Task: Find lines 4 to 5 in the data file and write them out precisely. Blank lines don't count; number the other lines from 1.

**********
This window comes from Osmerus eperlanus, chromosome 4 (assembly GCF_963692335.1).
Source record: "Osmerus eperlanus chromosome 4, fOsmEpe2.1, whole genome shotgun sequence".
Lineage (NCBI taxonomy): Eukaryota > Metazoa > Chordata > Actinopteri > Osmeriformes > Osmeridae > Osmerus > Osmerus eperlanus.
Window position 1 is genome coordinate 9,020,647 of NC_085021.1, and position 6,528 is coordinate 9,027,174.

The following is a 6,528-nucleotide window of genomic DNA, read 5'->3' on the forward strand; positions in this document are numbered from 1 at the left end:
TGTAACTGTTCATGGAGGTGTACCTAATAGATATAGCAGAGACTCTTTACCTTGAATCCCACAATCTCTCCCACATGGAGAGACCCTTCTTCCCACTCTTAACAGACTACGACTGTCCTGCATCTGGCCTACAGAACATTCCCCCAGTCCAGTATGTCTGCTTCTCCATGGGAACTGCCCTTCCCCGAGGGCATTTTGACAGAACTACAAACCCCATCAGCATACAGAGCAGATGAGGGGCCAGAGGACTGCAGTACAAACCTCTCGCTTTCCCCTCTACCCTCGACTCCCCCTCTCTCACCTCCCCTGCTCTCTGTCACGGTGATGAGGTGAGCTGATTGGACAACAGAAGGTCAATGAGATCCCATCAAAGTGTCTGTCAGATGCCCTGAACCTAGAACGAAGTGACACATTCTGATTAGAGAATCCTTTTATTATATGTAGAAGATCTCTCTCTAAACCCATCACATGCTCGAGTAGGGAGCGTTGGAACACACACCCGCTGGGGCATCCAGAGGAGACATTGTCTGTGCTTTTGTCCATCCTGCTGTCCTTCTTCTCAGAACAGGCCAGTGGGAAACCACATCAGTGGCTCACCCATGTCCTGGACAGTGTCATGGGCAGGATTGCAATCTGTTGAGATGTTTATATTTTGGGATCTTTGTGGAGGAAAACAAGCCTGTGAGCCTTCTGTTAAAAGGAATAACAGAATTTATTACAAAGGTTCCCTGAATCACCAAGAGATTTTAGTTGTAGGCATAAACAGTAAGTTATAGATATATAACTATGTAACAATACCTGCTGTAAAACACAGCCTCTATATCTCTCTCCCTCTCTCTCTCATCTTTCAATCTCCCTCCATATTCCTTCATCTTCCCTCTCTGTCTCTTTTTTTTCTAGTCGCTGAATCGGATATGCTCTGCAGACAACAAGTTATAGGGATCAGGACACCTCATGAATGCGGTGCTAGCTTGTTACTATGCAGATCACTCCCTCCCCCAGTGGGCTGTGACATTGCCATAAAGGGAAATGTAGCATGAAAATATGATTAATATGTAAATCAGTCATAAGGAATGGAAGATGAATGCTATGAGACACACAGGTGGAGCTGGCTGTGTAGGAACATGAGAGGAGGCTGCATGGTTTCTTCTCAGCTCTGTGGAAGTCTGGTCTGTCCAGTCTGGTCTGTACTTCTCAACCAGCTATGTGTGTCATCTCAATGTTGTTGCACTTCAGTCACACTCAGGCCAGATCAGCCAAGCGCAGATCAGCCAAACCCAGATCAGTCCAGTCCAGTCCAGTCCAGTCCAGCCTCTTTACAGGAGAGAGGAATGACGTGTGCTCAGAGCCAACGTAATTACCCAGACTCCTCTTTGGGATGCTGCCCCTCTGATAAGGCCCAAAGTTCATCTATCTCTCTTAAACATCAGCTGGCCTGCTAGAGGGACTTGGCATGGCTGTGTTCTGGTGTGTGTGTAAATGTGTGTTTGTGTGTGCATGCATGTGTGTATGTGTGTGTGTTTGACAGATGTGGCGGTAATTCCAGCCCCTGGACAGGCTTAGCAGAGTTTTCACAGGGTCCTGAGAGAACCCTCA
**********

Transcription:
Window position 1 is genome coordinate 9,020,647 of NC_085021.1, and position 6,528 is coordinate 9,027,174.

The following is a 6,528-nucleotide window of genomic DNA, read 5'->3' on the forward strand; positions in this document are numbered from 1 at the left end: